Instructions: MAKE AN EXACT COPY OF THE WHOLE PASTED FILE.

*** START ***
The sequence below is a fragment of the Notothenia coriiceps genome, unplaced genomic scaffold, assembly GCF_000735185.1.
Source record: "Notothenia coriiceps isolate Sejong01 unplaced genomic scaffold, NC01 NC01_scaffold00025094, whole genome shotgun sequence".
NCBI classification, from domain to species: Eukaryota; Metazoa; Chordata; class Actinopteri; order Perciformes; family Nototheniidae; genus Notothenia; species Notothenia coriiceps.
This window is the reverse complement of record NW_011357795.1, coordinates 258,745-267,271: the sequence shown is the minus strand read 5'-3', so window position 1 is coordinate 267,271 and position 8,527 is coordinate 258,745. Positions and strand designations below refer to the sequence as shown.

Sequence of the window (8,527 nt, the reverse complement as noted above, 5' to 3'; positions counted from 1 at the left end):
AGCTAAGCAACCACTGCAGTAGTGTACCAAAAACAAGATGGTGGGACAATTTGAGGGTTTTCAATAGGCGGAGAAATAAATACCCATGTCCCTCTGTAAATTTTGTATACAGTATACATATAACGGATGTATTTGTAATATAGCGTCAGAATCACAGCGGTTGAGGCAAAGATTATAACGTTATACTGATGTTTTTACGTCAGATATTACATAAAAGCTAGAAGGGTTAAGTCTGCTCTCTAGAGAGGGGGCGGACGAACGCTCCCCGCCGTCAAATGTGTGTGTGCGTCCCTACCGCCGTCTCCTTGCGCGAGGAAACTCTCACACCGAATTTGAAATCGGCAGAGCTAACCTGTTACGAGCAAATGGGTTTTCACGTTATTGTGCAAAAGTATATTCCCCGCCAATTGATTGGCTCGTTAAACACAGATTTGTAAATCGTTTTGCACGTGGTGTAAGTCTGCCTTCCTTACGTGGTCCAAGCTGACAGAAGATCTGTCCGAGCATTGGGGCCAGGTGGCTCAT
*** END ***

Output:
The sequence below is a fragment of the Notothenia coriiceps genome, unplaced genomic scaffold, assembly GCF_000735185.1.
Source record: "Notothenia coriiceps isolate Sejong01 unplaced genomic scaffold, NC01 NC01_scaffold00025094, whole genome shotgun sequence".
NCBI classification, from domain to species: Eukaryota; Metazoa; Chordata; class Actinopteri; order Perciformes; family Nototheniidae; genus Notothenia; species Notothenia coriiceps.
This window is the reverse complement of record NW_011357795.1, coordinates 258,745-267,271: the sequence shown is the minus strand read 5'-3', so window position 1 is coordinate 267,271 and position 8,527 is coordinate 258,745. Positions and strand designations below refer to the sequence as shown.

Sequence of the window (8,527 nt, the reverse complement as noted above, 5' to 3'; positions counted from 1 at the left end):
AGCTAAGCAACCACTGCAGTAGTGTACCAAAAACAAGATGGTGGGACAATTTGAGGGTTTTCAATAGGCGGAGAAATAAATACCCATGTCCCTCTGTAAATTTTGTATACAGTATACATATAACGGATGTATTTGTAATATAGCGTCAGAATCACAGCGGTTGAGGCAAAGATTATAACGTTATACTGATGTTTTTACGTCAGATATTACATAAAAGCTAGAAGGGTTAAGTCTGCTCTCTAGAGAGGGGGCGGACGAACGCTCCCCGCCGTCAAATGTGTGTGTGCGTCCCTACCGCCGTCTCCTTGCGCGAGGAAACTCTCACACCGAATTTGAAATCGGCAGAGCTAACCTGTTACGAGCAAATGGGTTTTCACGTTATTGTGCAAAAGTATATTCCCCGCCAATTGATTGGCTCGTTAAACACAGATTTGTAAATCGTTTTGCACGTGGTGTAAGTCTGCCTTCCTTACGTGGTCCAAGCTGACAGAAGATCTGTCCGAGCATTGGGGCCAGGTGGCTCAT